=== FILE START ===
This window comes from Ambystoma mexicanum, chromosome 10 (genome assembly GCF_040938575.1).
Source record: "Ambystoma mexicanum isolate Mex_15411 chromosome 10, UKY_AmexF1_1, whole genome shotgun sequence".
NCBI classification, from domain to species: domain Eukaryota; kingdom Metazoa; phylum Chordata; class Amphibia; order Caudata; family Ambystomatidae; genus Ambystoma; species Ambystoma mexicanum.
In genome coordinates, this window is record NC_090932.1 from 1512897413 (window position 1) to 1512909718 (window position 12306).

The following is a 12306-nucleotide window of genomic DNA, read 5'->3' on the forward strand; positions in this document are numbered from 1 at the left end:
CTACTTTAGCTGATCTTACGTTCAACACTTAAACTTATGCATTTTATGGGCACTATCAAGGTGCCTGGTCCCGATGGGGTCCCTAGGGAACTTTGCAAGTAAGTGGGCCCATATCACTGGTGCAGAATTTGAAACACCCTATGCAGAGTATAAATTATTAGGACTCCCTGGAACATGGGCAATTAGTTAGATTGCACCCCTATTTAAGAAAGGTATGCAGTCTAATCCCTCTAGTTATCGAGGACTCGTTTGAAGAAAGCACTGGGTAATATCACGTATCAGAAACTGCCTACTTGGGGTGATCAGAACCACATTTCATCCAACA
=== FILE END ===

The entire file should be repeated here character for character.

This window comes from Ambystoma mexicanum, chromosome 10 (genome assembly GCF_040938575.1).
Source record: "Ambystoma mexicanum isolate Mex_15411 chromosome 10, UKY_AmexF1_1, whole genome shotgun sequence".
NCBI classification, from domain to species: domain Eukaryota; kingdom Metazoa; phylum Chordata; class Amphibia; order Caudata; family Ambystomatidae; genus Ambystoma; species Ambystoma mexicanum.
In genome coordinates, this window is record NC_090932.1 from 1512897413 (window position 1) to 1512909718 (window position 12306).

The following is a 12306-nucleotide window of genomic DNA, read 5'->3' on the forward strand; positions in this document are numbered from 1 at the left end:
CTACTTTAGCTGATCTTACGTTCAACACTTAAACTTATGCATTTTATGGGCACTATCAAGGTGCCTGGTCCCGATGGGGTCCCTAGGGAACTTTGCAAGTAAGTGGGCCCATATCACTGGTGCAGAATTTGAAACACCCTATGCAGAGTATAAATTATTAGGACTCCCTGGAACATGGGCAATTAGTTAGATTGCACCCCTATTTAAGAAAGGTATGCAGTCTAATCCCTCTAGTTATCGAGGACTCGTTTGAAGAAAGCACTGGGTAATATCACGTATCAGAAACTGCCTACTTGGGGTGATCAGAACCACATTTCATCCAACA